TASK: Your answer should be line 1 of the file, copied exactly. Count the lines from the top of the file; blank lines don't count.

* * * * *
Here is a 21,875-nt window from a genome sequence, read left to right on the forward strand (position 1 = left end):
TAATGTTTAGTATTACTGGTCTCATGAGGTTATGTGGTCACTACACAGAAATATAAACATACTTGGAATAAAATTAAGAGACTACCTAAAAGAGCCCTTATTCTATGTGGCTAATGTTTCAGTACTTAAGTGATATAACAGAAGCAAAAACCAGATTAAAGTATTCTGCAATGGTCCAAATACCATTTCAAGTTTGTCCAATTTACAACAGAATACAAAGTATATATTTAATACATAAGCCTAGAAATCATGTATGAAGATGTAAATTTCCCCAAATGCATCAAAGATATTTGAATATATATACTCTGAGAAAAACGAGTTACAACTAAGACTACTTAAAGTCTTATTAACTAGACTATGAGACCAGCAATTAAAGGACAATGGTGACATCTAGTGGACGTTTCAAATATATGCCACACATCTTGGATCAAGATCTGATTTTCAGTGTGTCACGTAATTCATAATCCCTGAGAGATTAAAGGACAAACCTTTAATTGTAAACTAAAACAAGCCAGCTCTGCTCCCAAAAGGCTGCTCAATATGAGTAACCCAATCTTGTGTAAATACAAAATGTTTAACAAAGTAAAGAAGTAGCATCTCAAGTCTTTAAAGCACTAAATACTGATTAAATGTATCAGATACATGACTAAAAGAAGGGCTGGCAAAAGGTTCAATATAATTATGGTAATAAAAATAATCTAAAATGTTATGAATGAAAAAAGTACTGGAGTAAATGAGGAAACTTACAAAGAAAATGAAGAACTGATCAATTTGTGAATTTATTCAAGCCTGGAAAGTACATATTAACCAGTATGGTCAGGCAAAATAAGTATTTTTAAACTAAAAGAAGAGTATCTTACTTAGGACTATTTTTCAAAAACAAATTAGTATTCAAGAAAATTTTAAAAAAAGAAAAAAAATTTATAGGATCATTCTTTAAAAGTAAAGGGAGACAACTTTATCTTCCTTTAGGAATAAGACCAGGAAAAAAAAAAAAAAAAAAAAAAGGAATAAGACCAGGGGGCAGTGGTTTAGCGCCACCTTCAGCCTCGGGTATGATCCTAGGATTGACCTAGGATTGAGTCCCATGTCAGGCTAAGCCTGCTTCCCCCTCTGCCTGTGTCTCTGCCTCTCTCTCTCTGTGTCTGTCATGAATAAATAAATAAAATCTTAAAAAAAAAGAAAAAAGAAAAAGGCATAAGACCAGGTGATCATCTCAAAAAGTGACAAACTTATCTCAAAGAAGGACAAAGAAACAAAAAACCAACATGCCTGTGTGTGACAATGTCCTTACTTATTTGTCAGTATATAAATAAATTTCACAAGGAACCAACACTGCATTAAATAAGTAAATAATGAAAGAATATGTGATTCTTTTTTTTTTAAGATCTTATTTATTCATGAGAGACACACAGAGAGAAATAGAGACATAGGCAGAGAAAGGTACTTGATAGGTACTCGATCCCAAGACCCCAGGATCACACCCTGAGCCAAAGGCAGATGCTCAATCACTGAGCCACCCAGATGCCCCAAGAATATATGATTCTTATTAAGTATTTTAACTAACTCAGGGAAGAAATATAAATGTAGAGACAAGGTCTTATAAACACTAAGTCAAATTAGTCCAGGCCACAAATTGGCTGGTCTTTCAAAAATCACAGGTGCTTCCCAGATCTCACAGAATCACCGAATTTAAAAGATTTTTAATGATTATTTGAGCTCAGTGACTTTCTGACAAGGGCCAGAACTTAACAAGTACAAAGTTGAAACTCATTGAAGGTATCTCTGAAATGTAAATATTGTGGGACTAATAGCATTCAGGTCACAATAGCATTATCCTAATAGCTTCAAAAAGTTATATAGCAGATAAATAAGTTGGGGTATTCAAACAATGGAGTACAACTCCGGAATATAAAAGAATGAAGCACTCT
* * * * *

Here is a 21,875-nt window from a genome sequence, read left to right on the forward strand (position 1 = left end):